or mindfulness at least an hour before bedtime.
The gut and the brain are very closely connected and the gut
is like our ‘second brain’. When the gut is unbalanced it affects your mood and
stress levels. Teenagers tend to prefer fast foods but eating healthily (fruit,
vegetables and less processed food) will lower stress levels. Don’t forget that drinking water also
improves your memory and helps you to think clearly. Try to avoid caffeine
Any form of physical activity
helps you rest and de-stress. It gives you more energy but at the same time
improves the quality of your sleep. Even
20 minutes of walking can have a real impact on your well-being,
so try to incorporate extra walking into your daily routine,
such as getting off 1 bus stop earlier than usual
or always committing to walking up escalators and
not using lifts.
How can you manage time
often start with very good intentions but after a few days lose momentum.
Positive habits are how you create real change, so start small with tiny
changes and targets. Getting into the
daily routine of doing things in a certain way or order helps you work on auto
pilot so you don’t have to waste time thinking what to do next.
some time (Sundays are usually best) to think about the coming week and make a list of your goals.
Put these goals
into 3 categories:
needs to get done (homework or revision)
would like to get done (less urgent)
want to do (perhaps exercise or seeing friends)
Try to have a real sense of how long each task takes and be a
time realist as opposed to time optimist. Your overall productivity will really
improve when you begin to understand how long things really take rather than
how long you think they will take.
a planner, wall calendar or
app to map out your weekly schedule of what you are doing when and how long
for. There are so many available but it’s about finding one that works for
you. Set aside time after school for
homework, extracurricular activities, exercise and unstructured down
time. Being organised saves a lot of time and stress.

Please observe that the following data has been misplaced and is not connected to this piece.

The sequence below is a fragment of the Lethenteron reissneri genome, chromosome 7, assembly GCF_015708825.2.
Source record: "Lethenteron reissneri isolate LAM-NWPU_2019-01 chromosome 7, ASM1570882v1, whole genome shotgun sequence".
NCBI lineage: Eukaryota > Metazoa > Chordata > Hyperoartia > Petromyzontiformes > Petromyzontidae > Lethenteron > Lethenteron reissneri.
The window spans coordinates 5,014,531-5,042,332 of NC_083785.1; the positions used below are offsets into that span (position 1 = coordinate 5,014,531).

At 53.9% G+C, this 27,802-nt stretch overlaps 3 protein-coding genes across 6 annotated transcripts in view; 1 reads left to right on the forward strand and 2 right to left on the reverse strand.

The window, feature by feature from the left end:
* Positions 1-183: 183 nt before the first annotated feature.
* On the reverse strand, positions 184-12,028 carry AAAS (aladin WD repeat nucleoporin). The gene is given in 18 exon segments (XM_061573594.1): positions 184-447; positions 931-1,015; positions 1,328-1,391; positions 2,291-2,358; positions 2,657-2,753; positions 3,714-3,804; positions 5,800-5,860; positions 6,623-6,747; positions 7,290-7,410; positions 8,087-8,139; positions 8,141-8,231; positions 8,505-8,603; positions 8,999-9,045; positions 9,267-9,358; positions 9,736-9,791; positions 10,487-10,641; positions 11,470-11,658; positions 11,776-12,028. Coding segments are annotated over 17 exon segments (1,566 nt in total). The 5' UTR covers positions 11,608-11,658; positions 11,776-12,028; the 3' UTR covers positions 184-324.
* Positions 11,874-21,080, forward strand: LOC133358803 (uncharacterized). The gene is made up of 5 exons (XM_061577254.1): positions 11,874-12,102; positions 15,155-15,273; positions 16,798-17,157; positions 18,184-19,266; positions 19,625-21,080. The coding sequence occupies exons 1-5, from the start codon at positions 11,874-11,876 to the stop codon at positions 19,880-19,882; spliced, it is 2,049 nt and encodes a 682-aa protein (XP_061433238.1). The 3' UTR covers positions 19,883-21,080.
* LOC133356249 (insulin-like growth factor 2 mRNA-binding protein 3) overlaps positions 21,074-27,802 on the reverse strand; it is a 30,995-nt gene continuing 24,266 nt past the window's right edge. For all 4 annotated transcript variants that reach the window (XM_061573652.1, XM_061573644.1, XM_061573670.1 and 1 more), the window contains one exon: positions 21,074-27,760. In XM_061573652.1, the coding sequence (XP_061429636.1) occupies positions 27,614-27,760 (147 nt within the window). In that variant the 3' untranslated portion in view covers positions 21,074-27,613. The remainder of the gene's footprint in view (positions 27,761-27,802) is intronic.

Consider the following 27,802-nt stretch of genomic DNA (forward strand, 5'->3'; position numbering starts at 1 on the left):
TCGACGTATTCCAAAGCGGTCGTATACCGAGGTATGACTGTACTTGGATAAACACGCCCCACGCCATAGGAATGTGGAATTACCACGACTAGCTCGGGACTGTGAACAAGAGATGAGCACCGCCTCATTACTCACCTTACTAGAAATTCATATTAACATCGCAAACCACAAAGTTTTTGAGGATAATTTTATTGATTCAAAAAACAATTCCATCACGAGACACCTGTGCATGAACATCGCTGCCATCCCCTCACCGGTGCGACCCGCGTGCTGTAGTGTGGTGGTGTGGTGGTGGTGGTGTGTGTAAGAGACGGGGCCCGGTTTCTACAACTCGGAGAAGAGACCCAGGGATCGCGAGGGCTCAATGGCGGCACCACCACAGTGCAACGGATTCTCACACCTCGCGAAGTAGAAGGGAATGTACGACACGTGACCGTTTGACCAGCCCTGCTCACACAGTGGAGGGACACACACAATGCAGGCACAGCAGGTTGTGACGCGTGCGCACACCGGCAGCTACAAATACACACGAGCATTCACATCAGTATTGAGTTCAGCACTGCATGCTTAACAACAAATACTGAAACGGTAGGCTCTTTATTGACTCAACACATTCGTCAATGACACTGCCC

limits on your screen for things like social media or playing games as these
activities can steal huge amounts of time without you realising it. Constant
screen interruptions strain your brain and contaminate your time. Use a timer in 30 minute intervals for any
task, which prevents time passing away without too much thought.
very easy to feel overwhelmed. Break large tasks down into manageable chunks
with deadlines and they won’t feel as daunting. Small steps make something big
seem possible to get the ball rolling and help with procrastination.
yourself and which times of the day you function best. Everyone goes through phases and there are
times when you are really in flow and fully focused, times when attention is
quite active and times when you are feeling tired. Think about all the tasks
you have to do which require full focus and what you can do that’s quite easy
and repetitive to complete in the time when your attention is flagging,
so you can switch tasks and make use of all the different times.
your time to minimise constant multitasking and create periods of uninterrupted time
to be with friends, family
Time management is something that many adults struggle with
and needs to be learnt. The best time to start is right now.
It’s hard but so valuable to
try to spend more time on things that are not urgent but still very important. What
matters more than what we are doing is how we feel about it.
I am seriously not enjoying myself. I’ve had sleepless nights for at least two months and feel stressed. I’m finding the experience of having my children sitting exams far worse than doing them myself.
I’m truly not a hovering, helicopter parent and have always encouraged my kids to be independent, take responsibility for their learning and make their own mistakes. However, it is so hard just to stand back.
I asked one of my children when could I expect to see some sense of urgency. Surely a bit of an adrenalin rush is good to focus the mind. The response was: “You should be so grateful I’m chilled and not suffering from anxiety or mental health issues.” A valid point I can’t argue with.
The irony is over the last few months I have delivered many talks to parents in corporates on how to support children through exams, revision technique, managing stress. However now that my kids have reached this stage, I’m asking myself how much does traditional education really matter?
I’m not telling them but we all know that grades are only really relevant in the short term. They don’t define you. They are a stepping-stone to get into university and help secure your first job, but after that no one really cares. When was the last time someone asked you your grades? Do your own parents even remember them?
I have met many academic, straight-A* graduates who still struggle to find a job or work out what they want to do with their life. Real “success” in life is so much more than good grades in school. If the world has moved on so rapidly since we were children and technology is so advanced, why is it that the school system hasn’t evolved? A-levels might require some higher-order thinking, forming opinions and analysis but GCSEs are essentially an exercise in memory retention.
What’s the point of the new revised GCSES that make kids learn maths formulas off by heart? Why not just give them the formula in the exam? Surely the maths part is about testing whether they can apply it?